Answering the Most Frequently Asked Questions About Valorant
Valorant is going to be huge! We’re talking about the game that has the potential to develop into one of the biggest esports titles of all time. It’s made by Riot Games, the team standing behind League of Legends which is arguably the most popular esports title on the planet. On top of that, it brings forth a CS:GO-esque first-person shooter action with pinches of class-based gameplay with four unique abilities and ten different agents. It’s a mixture of the best things from CS:GO, Dota 2/League of Legends, and Overwatch, so it’s safe to say it has tremendous potential. That said, it’s only logical of us to make a Valorant FAQ piece focusing on the burning community questions about this up-and-coming esports title!
Why do I consider myself qualified to talk about Valorant FAQ and give you guys concrete answers? Well, for one – I’ve been following the game’s development (those tiny pieces that were shared with the public) before the project A nomenclature kicked off. I got into the closed beta roughly a month ago and already have 100+ hours of gameplay. Yes, my rank is absolute trash (Bronze 2), but my lack of mechanical skill and aim doesn’t mean I don’t understand how the game works.
That said, I’d like to stop beating around the bushes here and focus on the frequently asked questions regarding Valorant! After all, I reckon you have much better things to do than listen to me rambling about nonsense. So, here goes nothing.
Valorant Esports | A Story of Viability
Ever since Riot Games announced they were working on a new FPS game last year, the world of esports has been listening to every piece of information coming from the esports development giants. At first, the game had Project A as the codename, with numerous gamers trying to figure out what it could mean in the long run.
Back then, the vast majority of esports experts (and those who call themselves that) agreed that Riot Games’ FPS couldn’t be bad. Even though there was virtually no concrete information available, the esports worlds stood still and eagerly waited for new information to come from the makers of League of Legends.
Even then, there were discussions regarding the game’s viability as an esports title. In the world where Overwatch, CS:GO, Rainbow Six and now Call of Duty too, reigned supreme over the FPS section, some people argued if there was enough room for another thriving game. Others, however, emphasized Riot Games’ as the crucial factor behind Valorant’s eventual success, pointing out the League of Legends numbers and its ability to attract both players, viewers, and betting enthusiasts.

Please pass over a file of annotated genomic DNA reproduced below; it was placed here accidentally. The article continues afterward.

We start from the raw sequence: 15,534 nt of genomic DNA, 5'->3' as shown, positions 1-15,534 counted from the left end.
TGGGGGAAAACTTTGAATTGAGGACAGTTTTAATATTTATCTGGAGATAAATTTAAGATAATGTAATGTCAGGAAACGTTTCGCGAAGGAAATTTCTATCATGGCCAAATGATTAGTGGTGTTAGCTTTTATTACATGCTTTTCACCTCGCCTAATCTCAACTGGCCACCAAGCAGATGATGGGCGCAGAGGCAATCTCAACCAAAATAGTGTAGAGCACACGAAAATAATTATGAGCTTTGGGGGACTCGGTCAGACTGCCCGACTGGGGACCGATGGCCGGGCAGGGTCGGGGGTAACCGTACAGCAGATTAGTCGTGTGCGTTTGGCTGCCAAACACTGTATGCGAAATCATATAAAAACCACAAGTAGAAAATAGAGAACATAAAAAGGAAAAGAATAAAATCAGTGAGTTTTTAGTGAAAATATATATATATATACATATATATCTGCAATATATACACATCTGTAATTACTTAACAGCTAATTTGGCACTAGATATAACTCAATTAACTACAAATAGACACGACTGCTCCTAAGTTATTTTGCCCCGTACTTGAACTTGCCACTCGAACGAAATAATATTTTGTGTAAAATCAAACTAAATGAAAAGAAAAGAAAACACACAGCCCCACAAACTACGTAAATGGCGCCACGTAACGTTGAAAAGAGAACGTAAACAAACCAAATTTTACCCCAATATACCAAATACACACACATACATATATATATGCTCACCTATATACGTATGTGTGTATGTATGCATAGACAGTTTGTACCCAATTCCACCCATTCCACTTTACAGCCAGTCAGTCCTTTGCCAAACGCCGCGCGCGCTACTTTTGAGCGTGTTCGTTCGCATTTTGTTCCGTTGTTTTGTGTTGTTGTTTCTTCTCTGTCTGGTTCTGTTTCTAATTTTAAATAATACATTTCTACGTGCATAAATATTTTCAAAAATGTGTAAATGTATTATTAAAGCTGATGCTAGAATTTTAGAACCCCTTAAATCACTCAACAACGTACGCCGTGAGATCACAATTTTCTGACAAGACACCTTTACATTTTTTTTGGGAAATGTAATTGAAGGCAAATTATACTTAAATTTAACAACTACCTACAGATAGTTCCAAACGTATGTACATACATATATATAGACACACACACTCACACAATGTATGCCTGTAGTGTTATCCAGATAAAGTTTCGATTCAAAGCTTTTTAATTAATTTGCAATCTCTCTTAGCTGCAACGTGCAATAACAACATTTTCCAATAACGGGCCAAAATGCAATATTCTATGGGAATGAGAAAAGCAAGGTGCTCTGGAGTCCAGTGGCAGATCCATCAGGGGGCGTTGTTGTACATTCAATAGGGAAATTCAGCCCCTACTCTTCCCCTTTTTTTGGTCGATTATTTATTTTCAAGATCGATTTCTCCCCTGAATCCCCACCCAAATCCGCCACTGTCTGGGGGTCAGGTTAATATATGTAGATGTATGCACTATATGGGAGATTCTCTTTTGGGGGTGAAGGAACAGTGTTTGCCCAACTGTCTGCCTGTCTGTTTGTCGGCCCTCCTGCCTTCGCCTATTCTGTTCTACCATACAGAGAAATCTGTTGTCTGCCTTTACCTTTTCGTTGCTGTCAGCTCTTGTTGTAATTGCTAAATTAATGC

There’s Massive Potential
The game has a ton of potential, it takes no genius to realize that. As I’ve mentioned before, it “borrowed” the best gameplay mechanics from some of the world’s most popular esports titles, so it ought to feed off their success a bit too.
Even though the game is still in the closed beta phase, major events are still popping left and right. Last weekend, Valorant Twitch Rivals Europe Showdown enjoyed over 172,000 peak viewers, with the average count being well above the 100,000 mark. Mind you, that’s more viewers than a good portion of already well-established esports titles.
It’s safe to say the numbers will keep on rising once the game is released and proper events (hopefully fully franchised leagues) start popping up.
On top of all that, Valorant ought to get even more sponsors than CS:GO. This could result in the game getting a long-term boost in funding, which could further improve its exposure in both gaming and esports ecosystems.
Why is that so?
Well, even though both games are based on killing other players with all sorts of guns, CS:GO uses unmarketable and non-family friendly words like terrorists and bombing. It’s not exactly something that brands want to be associated with. Valorant, on the other hand, uses defenders/attackers instead, with spike replacing the bomb. The premise remains the same – it’s just the names that are different. Although, with everything that’s been happening recently, I wouldn’t be surprised if CS:GO adopts the attackers/defenders nomenclature, too.
Answering Valorant FAQ
Now let’s focus on the thing you came here for: Valorant FAQ. More precisely, let’s start answering the most common questions regarding Riot Games’ up and coming FPS esports title!
What Is Valorant?
Valorant is a first-person shooter (FPS) game from Riot Games. More precisely, it’s a tactical, round-based FPS with short TTK (time to kill) mechanics, very similar to CS:GO. However, it has a unique twist to its tale in the form of several classes (AKA agents) with four unique abilities each. The game is fast-paced, entertaining, addicting, and pretty well-balanced even though it’s still in closed beta.